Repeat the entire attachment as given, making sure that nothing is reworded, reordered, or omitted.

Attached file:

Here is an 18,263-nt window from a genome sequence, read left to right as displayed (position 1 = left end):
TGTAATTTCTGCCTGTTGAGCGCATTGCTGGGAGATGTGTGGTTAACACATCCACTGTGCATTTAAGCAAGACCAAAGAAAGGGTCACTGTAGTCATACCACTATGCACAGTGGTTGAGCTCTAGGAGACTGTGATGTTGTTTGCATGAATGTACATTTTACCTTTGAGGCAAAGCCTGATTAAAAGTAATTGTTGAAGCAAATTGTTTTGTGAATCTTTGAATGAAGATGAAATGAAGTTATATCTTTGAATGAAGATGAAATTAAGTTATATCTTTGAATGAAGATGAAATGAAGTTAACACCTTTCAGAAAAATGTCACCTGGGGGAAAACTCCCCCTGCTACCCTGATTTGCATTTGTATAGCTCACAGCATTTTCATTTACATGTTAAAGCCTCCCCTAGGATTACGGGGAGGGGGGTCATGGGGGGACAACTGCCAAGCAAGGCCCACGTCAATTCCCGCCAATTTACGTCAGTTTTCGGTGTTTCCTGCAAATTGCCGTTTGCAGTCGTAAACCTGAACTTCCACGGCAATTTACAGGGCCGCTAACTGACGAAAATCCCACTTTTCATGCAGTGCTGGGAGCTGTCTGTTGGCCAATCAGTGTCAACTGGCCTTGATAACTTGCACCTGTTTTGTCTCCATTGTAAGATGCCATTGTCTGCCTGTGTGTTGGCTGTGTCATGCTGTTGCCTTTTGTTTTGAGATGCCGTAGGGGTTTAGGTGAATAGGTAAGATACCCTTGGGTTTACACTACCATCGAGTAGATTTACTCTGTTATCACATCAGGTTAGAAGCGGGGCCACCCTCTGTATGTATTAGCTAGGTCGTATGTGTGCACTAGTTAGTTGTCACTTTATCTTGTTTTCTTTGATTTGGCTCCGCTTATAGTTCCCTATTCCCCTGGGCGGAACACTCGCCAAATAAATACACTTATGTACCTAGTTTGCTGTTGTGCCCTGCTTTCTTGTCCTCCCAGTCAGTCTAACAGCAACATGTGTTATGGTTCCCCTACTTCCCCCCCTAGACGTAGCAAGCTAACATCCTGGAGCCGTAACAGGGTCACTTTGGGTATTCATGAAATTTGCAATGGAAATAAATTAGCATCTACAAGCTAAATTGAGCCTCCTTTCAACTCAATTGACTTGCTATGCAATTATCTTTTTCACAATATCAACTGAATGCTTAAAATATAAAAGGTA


Here is an 18,263-nt window from a genome sequence, read left to right as displayed (position 1 = left end):
TGTAATTTCTGCCTGTTGAGCGCATTGCTGGGAGATGTGTGGTTAACACATCCACTGTGCATTTAAGCAAGACCAAAGAAAGGGTCACTGTAGTCATACCACTATGCACAGTGGTTGAGCTCTAGGAGACTGTGATGTTGTTTGCATGAATGTACATTTTACCTTTGAGGCAAAGCCTGATTAAAAGTAATTGTTGAAGCAAATTGTTTTGTGAATCTTTGAATGAAGATGAAATGAAGTTATATCTTTGAATGAAGATGAAATTAAGTTATATCTTTGAATGAAGATGAAATGAAGTTAACACCTTTCAGAAAAATGTCACCTGGGGGAAAACTCCCCCTGCTACCCTGATTTGCATTTGTATAGCTCACAGCATTTTCATTTACATGTTAAAGCCTCCCCTAGGATTACGGGGAGGGGGGTCATGGGGGGACAACTGCCAAGCAAGGCCCACGTCAATTCCCGCCAATTTACGTCAGTTTTCGGTGTTTCCTGCAAATTGCCGTTTGCAGTCGTAAACCTGAACTTCCACGGCAATTTACAGGGCCGCTAACTGACGAAAATCCCACTTTTCATGCAGTGCTGGGAGCTGTCTGTTGGCCAATCAGTGTCAACTGGCCTTGATAACTTGCACCTGTTTTGTCTCCATTGTAAGATGCCATTGTCTGCCTGTGTGTTGGCTGTGTCATGCTGTTGCCTTTTGTTTTGAGATGCCGTAGGGGTTTAGGTGAATAGGTAAGATACCCTTGGGTTTACACTACCATCGAGTAGATTTACTCTGTTATCACATCAGGTTAGAAGCGGGGCCACCCTCTGTATGTATTAGCTAGGTCGTATGTGTGCACTAGTTAGTTGTCACTTTATCTTGTTTTCTTTGATTTGGCTCCGCTTATAGTTCCCTATTCCCCTGGGCGGAACACTCGCCAAATAAATACACTTATGTACCTAGTTTGCTGTTGTGCCCTGCTTTCTTGTCCTCCCAGTCAGTCTAACAGCAACATGTGTTATGGTTCCCCTACTTCCCCCCCTAGACGTAGCAAGCTAACATCCTGGAGCCGTAACAGGGTCACTTTGGGTATTCATGAAATTTGCAATGGAAATAAATTAGCATCTACAAGCTAAATTGAGCCTCCTTTCAACTCAATTGACTTGCTATGCAATTATCTTTTTCACAATATCAACTGAATGCTTAAAATATAAAAGGTA